In the past six years, FedEx Ground has fully automated 53 of its terminals and opened nine new hubs, such as the 600,000-plus-square-foot Hagerstown facility, which has been expanded twice since it opened in 2005. The business result: FedEx Ground has gained market share for 25 consecutive quarters, notes Spangler.
The much larger, $49.5 billion United Parcel Service, which is FedEx Ground's chief competitor, has "a similar level of automation," says Satish Jindel, president of SJ Consulting Group, a transportation and logistics consultancy in Sewickley, Pa.
But there's one big factor that differentiates FedEx Ground in the automation wars: the level of vendor independence and control it has in choosing the sorting and scanning systems and the other pieces of material-handling equipment that make up its proprietary Integrated Sortation System, or ISS.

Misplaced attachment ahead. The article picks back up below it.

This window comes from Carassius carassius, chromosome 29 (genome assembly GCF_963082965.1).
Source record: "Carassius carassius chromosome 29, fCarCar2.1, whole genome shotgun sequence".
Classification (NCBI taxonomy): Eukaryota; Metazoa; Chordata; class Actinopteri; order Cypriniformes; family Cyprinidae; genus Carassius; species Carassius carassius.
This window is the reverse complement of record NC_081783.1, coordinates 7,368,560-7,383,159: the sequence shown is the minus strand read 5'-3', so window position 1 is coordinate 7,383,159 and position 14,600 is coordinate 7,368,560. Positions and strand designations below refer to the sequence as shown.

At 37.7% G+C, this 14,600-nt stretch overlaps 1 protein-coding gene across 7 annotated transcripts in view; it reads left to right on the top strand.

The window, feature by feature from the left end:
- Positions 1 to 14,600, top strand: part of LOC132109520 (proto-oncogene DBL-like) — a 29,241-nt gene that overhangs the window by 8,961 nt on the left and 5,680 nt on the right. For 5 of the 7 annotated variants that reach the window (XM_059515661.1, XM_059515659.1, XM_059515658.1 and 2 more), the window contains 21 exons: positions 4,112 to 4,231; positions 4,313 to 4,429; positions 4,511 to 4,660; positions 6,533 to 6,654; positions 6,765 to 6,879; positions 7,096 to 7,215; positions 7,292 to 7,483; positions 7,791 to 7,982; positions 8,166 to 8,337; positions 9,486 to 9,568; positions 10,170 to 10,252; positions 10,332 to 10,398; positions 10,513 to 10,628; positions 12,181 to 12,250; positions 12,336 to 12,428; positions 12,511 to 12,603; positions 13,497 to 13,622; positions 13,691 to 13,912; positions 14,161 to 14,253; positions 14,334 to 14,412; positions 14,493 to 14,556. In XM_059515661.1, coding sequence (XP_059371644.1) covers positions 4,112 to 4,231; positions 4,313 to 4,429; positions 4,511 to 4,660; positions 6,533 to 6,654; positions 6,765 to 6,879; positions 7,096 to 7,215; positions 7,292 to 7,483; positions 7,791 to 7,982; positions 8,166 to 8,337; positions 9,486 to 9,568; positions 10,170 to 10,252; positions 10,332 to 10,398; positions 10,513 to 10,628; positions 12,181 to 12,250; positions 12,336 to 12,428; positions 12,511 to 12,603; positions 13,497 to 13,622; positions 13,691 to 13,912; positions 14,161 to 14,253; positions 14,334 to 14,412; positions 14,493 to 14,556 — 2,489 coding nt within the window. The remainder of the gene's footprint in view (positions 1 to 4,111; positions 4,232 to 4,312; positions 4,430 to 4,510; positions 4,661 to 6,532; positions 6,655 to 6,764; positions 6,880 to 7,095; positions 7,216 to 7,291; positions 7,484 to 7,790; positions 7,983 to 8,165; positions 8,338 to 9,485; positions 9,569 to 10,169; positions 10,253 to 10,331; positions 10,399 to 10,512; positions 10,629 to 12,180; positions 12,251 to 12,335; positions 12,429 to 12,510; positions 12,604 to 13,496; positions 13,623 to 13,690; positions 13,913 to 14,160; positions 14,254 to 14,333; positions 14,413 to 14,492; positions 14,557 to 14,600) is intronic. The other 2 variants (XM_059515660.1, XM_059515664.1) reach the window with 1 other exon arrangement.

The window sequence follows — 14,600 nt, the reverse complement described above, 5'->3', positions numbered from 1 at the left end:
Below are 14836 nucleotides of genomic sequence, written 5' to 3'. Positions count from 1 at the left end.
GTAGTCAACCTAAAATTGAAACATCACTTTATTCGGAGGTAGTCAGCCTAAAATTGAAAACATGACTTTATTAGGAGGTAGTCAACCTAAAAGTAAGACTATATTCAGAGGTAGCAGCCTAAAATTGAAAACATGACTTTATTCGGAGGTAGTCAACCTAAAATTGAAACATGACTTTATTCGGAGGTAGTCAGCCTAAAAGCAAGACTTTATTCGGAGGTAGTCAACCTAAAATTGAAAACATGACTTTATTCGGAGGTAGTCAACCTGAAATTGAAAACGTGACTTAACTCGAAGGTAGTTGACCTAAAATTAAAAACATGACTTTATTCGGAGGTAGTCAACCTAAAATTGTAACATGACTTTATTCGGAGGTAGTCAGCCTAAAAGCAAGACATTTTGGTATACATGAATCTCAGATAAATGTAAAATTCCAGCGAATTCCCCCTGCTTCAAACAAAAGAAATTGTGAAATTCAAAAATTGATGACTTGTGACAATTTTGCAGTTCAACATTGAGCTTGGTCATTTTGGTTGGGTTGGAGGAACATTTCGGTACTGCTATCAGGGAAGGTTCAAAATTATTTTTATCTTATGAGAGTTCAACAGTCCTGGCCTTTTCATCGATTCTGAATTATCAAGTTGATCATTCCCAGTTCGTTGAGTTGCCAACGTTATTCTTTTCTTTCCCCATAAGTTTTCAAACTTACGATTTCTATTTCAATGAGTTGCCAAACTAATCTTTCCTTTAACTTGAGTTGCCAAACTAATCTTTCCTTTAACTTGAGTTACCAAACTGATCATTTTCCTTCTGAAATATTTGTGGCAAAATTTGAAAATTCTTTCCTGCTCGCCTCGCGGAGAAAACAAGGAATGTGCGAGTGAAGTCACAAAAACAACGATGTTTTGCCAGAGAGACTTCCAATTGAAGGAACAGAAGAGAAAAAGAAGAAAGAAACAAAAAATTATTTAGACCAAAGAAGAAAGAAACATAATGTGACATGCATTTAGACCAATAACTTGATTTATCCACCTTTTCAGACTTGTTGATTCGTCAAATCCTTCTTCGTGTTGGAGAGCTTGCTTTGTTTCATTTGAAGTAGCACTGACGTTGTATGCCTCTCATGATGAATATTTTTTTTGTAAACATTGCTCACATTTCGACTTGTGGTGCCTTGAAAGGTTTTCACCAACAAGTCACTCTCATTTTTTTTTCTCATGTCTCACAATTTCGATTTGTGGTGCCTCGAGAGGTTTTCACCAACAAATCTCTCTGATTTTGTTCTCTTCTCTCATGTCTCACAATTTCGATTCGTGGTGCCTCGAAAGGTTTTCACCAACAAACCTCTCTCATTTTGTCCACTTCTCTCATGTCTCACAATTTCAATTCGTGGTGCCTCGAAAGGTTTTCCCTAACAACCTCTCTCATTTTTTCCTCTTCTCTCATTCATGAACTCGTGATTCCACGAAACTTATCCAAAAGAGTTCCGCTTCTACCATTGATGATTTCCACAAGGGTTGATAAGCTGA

Typically, vendors of sorting equipment and camera-based scanning hardware provide turnkey systems (including sorting software) to the delivery industry. In contrast, FedEx Ground requires vendors to provide a standard interface so that it can integrate the sorting and scanning hardware into its proprietary and customized process -- similar to the way Wal-Mart requires its suppliers to ship products according to its specifications.
"This decouples us from vendor systems and provides what we believe to be a distinct competitive advantage," Spangler says. "We had vendors before who controlled the actual sortation systems. That really held us captive to how good they were as an IT shop. If they lost some of their engineers or gained some, it made us better or worse."
Now that FedEx Ground has built its own system to control and manage sorting, "we need them to provide just the material-handling specifics [and] the interface to us in a standard format," Spangler explains.
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